The Missing Ingredient in Science Teacher Preparation: The Role of the Senior Specialist

The traditional model for supervision of pre-service science teachers during the field experience within teacher preparation programs includes the appointment of a university supervisor who is often a retired teacher and/or adjunct faculty and a school-based co-operating teacher who rarely receives training from the university to be a mentor. This can lead to a disconnect between the university supervisor, co-operating teacher, and university, and a disjointed experience for the pre-service teachers.

In 2009, the New York State Education Department and New York State Board of Regents issued a Race to the Top Request for Proposals for Graduate Level Clinically Rich Teacher Preparation Programs. In late 2011, the American Museum of Natural History (AMNH) was awarded a five-year pilot to decrease the shortage of earth science teachers statewide. The position of Senior Specialist in Science and Teacher Education in the Masters of Arts in Teaching (MAT) program at AMNH is a central figure to the urban teacher residency (UTR) model the program has adopted. This model includes a summer working with AMNH Youth Initiatives programs, a full year of mentored residency in schools, a second summer in an AMNH Earth and Planetary Science Department practicum, and a graduate course of study cotaught by scientists and teacher educators that meets subject specific and teaching certification goals. A different design from most science teacher preparation programs, this residency model includes three faculty members who serve as Senior Specialists – mentors in school residency rotations, advisors in teaching as a profession, and co-instructors in academic courses and portfolio development. The Senior Specialist acts as the linchpin between the youth programs, science practicum, and courses as well as a support structure and anchor to the five high need, low achieving partner schools with the ultimate goal of strengthening the pre-service teachers’ experience.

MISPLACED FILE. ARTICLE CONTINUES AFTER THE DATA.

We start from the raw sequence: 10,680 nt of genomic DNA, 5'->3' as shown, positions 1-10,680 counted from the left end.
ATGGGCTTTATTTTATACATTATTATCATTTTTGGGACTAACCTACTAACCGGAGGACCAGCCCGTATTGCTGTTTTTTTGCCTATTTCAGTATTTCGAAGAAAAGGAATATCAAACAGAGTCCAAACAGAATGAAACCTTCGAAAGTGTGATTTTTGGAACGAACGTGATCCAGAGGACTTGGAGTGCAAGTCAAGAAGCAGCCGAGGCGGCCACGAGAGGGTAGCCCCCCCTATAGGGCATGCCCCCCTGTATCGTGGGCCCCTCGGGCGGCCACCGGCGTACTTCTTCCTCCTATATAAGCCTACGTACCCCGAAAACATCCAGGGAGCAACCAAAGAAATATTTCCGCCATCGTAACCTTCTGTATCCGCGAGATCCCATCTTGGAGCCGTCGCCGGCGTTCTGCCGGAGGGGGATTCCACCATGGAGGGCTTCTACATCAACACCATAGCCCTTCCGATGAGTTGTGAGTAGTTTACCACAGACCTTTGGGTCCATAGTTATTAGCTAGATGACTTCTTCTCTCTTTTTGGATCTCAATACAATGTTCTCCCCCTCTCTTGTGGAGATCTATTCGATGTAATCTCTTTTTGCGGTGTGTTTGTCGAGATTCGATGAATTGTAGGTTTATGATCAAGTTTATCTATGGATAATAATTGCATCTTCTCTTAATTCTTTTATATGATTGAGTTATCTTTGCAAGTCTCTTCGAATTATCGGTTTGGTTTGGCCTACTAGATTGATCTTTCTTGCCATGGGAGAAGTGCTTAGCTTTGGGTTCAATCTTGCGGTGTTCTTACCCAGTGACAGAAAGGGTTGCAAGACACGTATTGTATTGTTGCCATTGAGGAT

Contino, J. & Cooke-Nieves, N. (2013, January). The missing ingredient in science teacher preparation: The role of the senior specialist. Presented at the meeting of the Association for Science Teacher Education (ASTE), Charleston, SC.

Year: 
2013
Short Description: 
This paper describes a residency model that includes faculty members who serve as Senior Specialists – mentors in school residency rotations, advisors in teaching as a profession, and co-instructors in academic courses and portfolio development. The Senior Specialist acts as the linchpin between the youth programs, science practicum, and courses as well as a support structure and anchor to the five high need, low achieving partner schools with the ultimate goal of strengthening the pre-service teachers’ experience.